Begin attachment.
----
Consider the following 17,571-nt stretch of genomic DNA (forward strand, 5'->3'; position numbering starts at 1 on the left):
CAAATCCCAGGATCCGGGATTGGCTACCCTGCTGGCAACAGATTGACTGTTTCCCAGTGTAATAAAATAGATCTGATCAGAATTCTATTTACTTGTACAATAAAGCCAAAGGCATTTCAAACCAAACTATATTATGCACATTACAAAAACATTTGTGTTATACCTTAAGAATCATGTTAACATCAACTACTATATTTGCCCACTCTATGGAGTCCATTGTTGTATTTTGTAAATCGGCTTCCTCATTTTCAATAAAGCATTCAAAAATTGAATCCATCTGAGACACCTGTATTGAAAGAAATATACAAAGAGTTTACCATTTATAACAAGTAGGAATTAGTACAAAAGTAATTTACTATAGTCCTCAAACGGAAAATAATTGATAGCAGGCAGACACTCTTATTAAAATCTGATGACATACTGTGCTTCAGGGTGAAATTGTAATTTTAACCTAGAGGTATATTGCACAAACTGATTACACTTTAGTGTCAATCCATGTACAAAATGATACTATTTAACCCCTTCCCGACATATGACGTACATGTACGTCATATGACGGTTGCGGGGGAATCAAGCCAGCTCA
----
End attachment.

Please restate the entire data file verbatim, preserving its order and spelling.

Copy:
Consider the following 17,571-nt stretch of genomic DNA (forward strand, 5'->3'; position numbering starts at 1 on the left):
CAAATCCCAGGATCCGGGATTGGCTACCCTGCTGGCAACAGATTGACTGTTTCCCAGTGTAATAAAATAGATCTGATCAGAATTCTATTTACTTGTACAATAAAGCCAAAGGCATTTCAAACCAAACTATATTATGCACATTACAAAAACATTTGTGTTATACCTTAAGAATCATGTTAACATCAACTACTATATTTGCCCACTCTATGGAGTCCATTGTTGTATTTTGTAAATCGGCTTCCTCATTTTCAATAAAGCATTCAAAAATTGAATCCATCTGAGACACCTGTATTGAAAGAAATATACAAAGAGTTTACCATTTATAACAAGTAGGAATTAGTACAAAAGTAATTTACTATAGTCCTCAAACGGAAAATAATTGATAGCAGGCAGACACTCTTATTAAAATCTGATGACATACTGTGCTTCAGGGTGAAATTGTAATTTTAACCTAGAGGTATATTGCACAAACTGATTACACTTTAGTGTCAATCCATGTACAAAATGATACTATTTAACCCCTTCCCGACATATGACGTACATGTACGTCATATGACGGTTGCGGGGGAATCAAGCCAGCTCA